In writing about what B2B marketers can learn from Rajon Rondo’s social media presense, we reached out to Activ8Social, the company behind Red Bull’s #LooseBall social media activation. Co-founder Anthony Caponiti was kind enough to make himself available for an interview about crafting a social media powerhouse. Here’s what he had to say:

How did you go about establishing best practices for social media consulting?

 Social media, whether strategic or tactical, is no different than any other aspect of a company’s marketing plan. Best practices are established by aligning the client’s goals and organizational / brand guidelines to measurable KPIs. From there, it’s a matter of blending creativity and technology with effective execution. That’s the simple formula.

How did you cater the strategy to Rajon and his unique skills and persona?

This questions relates to Red Bull’s #LooseBall guerrilla social media promotion in Summer 2010, which was covered by ESPN Boston. The Activ8Social team started by envisioning a creative concept that directly aligned Rondo’s performance on the court with Red Bull, which is a performance lifestyle brand. In Game 2 of the NBA Eastern Conference Finals, despite a 30+ point lead, Rondo inspired the rest of his teammates and Cetlics faithful with the ultimate hustle play by diving to collect a steal he had knocked loose and then subsequently finishing off the play with a layup. It was instantly a classic moment in Celtics lore which we then used as a spring board for the activation.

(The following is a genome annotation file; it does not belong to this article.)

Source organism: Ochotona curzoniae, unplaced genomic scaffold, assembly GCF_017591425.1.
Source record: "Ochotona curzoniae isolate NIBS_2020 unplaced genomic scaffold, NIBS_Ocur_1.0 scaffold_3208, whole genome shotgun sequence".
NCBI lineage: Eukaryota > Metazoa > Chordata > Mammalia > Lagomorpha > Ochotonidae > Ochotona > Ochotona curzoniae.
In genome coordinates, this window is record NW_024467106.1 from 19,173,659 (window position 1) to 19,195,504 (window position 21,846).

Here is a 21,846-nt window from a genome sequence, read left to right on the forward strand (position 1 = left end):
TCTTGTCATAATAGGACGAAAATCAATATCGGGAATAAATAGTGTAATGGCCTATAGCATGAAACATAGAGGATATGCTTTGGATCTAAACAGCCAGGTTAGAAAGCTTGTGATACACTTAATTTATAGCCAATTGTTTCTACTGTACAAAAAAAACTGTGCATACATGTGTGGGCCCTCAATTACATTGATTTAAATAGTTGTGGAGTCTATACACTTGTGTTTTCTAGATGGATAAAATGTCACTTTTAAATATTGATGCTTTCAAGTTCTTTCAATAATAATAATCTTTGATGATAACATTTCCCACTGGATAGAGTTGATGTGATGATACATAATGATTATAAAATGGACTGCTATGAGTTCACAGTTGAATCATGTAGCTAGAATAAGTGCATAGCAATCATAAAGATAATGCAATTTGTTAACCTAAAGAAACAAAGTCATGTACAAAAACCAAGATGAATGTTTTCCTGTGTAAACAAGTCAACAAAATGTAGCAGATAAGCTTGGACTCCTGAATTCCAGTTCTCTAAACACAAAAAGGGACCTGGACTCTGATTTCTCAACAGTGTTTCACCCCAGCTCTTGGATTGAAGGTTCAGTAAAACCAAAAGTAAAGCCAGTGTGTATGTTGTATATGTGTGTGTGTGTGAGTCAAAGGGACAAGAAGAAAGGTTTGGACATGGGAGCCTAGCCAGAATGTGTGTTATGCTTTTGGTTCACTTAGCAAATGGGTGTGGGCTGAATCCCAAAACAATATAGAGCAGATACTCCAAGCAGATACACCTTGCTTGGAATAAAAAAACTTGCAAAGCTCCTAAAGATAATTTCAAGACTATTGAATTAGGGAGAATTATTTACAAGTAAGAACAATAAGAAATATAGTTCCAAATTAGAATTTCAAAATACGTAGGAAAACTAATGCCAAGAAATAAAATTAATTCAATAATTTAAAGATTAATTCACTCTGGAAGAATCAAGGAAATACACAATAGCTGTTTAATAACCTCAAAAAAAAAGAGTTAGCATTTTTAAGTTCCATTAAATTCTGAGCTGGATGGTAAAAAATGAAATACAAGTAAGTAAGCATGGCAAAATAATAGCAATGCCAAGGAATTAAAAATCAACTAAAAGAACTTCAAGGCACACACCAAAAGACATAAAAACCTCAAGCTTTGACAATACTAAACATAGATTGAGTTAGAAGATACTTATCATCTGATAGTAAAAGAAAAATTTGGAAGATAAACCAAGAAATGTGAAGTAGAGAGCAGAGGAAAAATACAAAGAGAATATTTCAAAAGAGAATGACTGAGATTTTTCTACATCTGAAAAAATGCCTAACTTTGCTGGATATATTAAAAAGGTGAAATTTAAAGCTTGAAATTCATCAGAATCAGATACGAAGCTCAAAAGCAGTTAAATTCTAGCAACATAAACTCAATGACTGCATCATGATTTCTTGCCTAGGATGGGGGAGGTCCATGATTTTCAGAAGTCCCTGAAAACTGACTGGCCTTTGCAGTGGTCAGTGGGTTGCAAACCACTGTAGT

The #LooseBall scavenger hunt challenged Celtics fans leading up to Games 3, 4, and 5 of the NBA Finals to hustle across downtown Boston for a chance to win 18 prizes from Rajon at 9 (his jersey number) drop locations. Sprinkle in Facebook, Twitter, Foursquare, the Red Bull wings girls, and critical foot and web traffic to on-premise Red Bull accounts and you have an integrated marketing recipe for success. Learn more specifics about the promotion.

I understand that A8S works with athletes to market themselves to the general public, but how would you change the strategy if you were helping a company that marketed to other businesses?

As I discussed in the first interview question, the basic formula does not change whether you are leveraging social media to market a brand, talent, organization, or event. I’m surprised how often digital is left alone in a silo to fight for survival.

Of course, not every client is robust across all digital marketing channels — web, social, mobile, email, paid search, etc. — but developing a strategy that relies on incrementally integrating more consumer touch points whether at a brand level or on a campaign level ensures both measurable results and increased sustainability.

For clients marketing B2B, social media is as much or more about awareness and thought leadership as it is customer service, which is one reason why the infographic has become so powerful.